Every family has their preferences but we're obsessed with the one-size options from the BumGenius and Flip brands. Only the best on our baby's bum!
There are three main styles of the modern cloth diaper and CottonBabies sells all of our favorites.
#3 All-in-Ones - BG Freetime
#2 Pockets - BG 4.0
#1 Covers (to be used with a variety of inserts) - Flip
THIRD PLACE: ALL IN ONES
These are the most convenient of all cloth diapers. No pinning, no stuffing, no nothing. Simply wash and put on baby. Our favorite AIO diaper is the Freetime by BumGenius. They are a great option for parents scared of the 'extra' work that comes along with cloth diapering.
Freetimes have two microfiber inserts sewn into the diaper. These flaps make cloth diapering a breeze for those who value convenience. I originally got these for use by babysitters and grandma but I realized the main convenience of the AIO is in the laundering process, not so much the changing process.
My only complaint is the bulkiness of the diaper on my little man. This isn't necessarily a bad thing considering they are a great overnight option and we have yet to have a single leak in this diaper.
SECOND PLACE: POCKETS
We have major crushes on the pocket diapers in our stash. Pocket diapers of different brands come with various lining fabrics (microsuede, fleece, minky, etc) with a pouch where an absorbent pad is inserted. Our favorite pockets are also by BumGenius: the 4.0.
The 4.0 is cinched with elastic on the legs and back and comes in both snap and aplix (velcro) options. This one-size diaper is similar to others offered by CottonBabies/BumGenius as it offers a variety of sizing possibilities with all different types of baby bodies.
The main allure of pocket diapers is that they can be stuffed with any type of insert to meet the absorbency needs of your baby. 4.0s are sold with two microfiber inserts - an infant size (that can later be used as a doubler for extra absorbency) and a standard-sized insert with snaps so the size can be adjusted to fit your baby at different stages of their diaper-wearing phase.
Sure, these take a little extra work than the Freetime because of all the stuffing but the fact they they are practically 'custom' in regards to absorption, that's a small price to pay. While all cloth diapers are fluffy on the bum, these are a fairly trim option in comparison to the Freetime.
FIRST PLACE: COVERS
A cover is the most economical diapering option and there are a ton to choose from. Without hesitation, this is my favorite type of diaper. Since we bought so many of our diapers from CottonBabies, we decided to experiment with their diaper covers - the Flip. The best part about a Flip cover is that it is REUSABLE and takes cloth to a whole new level. Covers can be wiped down and so long as they are clear of poo, they can be reused for several wears. It's not uncommon for Jasper to use only 2 covers all day, despite 6-8 changes!
This is the most "old fashioned" of the modern cloth diapers. Though, don't get mistaken - these are not the plastic pants of yesteryear. The Flip cover is made of the same water resistant material as the 4.0 and Freetime (it's called PUL) and is silky soft to the touch. This cover has all of the elasticity of the other diapers mentioned as well as the sizing customization along the waist and rise. A diaper cover is just that - it covers a diaper so you need to purchase inserts as well. It also features a small front and back flap that can help 'ground' inserts that are placed inside.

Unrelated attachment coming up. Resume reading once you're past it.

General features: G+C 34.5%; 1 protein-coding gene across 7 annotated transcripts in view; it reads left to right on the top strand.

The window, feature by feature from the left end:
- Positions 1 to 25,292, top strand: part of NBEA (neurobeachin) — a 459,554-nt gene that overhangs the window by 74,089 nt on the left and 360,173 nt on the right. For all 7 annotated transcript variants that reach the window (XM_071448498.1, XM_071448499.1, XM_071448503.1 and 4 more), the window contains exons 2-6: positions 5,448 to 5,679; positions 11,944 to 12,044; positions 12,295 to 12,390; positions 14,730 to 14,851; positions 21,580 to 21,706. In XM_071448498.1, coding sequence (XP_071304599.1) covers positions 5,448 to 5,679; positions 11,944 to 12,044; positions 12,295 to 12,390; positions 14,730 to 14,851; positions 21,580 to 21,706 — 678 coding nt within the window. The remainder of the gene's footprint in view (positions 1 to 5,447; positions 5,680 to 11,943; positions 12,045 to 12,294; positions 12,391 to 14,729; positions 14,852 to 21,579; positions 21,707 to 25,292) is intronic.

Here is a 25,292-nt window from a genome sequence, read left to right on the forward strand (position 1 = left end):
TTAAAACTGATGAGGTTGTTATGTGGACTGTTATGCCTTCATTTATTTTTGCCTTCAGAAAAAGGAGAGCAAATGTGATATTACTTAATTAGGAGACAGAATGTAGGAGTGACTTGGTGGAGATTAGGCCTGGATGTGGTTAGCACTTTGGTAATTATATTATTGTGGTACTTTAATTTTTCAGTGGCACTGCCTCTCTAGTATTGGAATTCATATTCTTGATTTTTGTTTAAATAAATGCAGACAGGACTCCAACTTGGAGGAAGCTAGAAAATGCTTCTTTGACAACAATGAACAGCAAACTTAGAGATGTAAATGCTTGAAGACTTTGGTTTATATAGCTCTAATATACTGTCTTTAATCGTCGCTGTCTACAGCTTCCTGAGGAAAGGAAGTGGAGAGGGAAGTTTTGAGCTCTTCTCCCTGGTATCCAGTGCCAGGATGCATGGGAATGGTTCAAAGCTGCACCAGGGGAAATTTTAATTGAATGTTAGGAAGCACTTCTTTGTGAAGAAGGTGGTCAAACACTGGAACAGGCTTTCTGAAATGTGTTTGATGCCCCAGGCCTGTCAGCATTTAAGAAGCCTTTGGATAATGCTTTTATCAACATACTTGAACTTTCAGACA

While it might take some time to learn the fancy insert folds (which is unnecessary), this is definitely the best way to cloth diaper on a budget.
All diapers, except AIO diapers, require the use of inserts. There are so many to choose from. Some are best for pockets and others are best used in covers. The inserts we use are microfiber, flour sack towels, hemp doublers, and prefolds.
Microfiber - These are included with most pocket diapers so I have a ton of them. Keep in mind that these can't go against baby's skin due to its extreme drying capability so wrap it in a flour sack towel or flannel before using in a diaper cover.
FST - Flour sack towels are the most economical option for an insert (yes, the one in the kitchen department at Target and Walmart). Packs generally retail at $5 for 5 towels. Despite that low price point they are incredibly absorbent on their own or used with other inserts to boost absorbency
Hemp - I'm kind of obsessed with our Hemp Babies hemp doublers for little Jasper as they are extremely thin and add very little bulk to the diapers. It's amazing the amount of liquid they hold so they are a great nighttime or naptime booster.
Prefold - nowadays most people use these as dusters, cleaning rags, or burp cloths, but guess what? They get the job done in their original form as diapers. I use these with a Snappi clip, not the traditional diaper pin.
As you can tell, I am obsessed with these three types of diapers. I'm definitely biased based on our personal experience. We haven't tried a ton of different brands because why fix something that isn't broken? My best advice to parents considering cloth is to research, join Facebook groups, ask tons of questions, and most importantly go to a store that sells cloth so you can see your options in person.
Until March 10, 2015 at 10:00 a.m. (EST), enter our Free Fluff Cloth Diaper Giveaway for your chance to win a 4.0 diaper or Flip diaper cover. Be sure to grab a copy of my printable wash routine, too!
DISCLOSURE: THE VIEWS DISCUSSED IN THIS POST ARE 100% MY OWN OPINION AND NOT SPONSORED OR PAID FOR IN ANY WAY BY ANY OF THE BRANDS MENTIONED HEREIN. I AM SIMPLY THRILLED BY THE DIAPERS IN OUR STASH AND WANTED TO SHARE THE AWESOMENESS WITH YOU. xo
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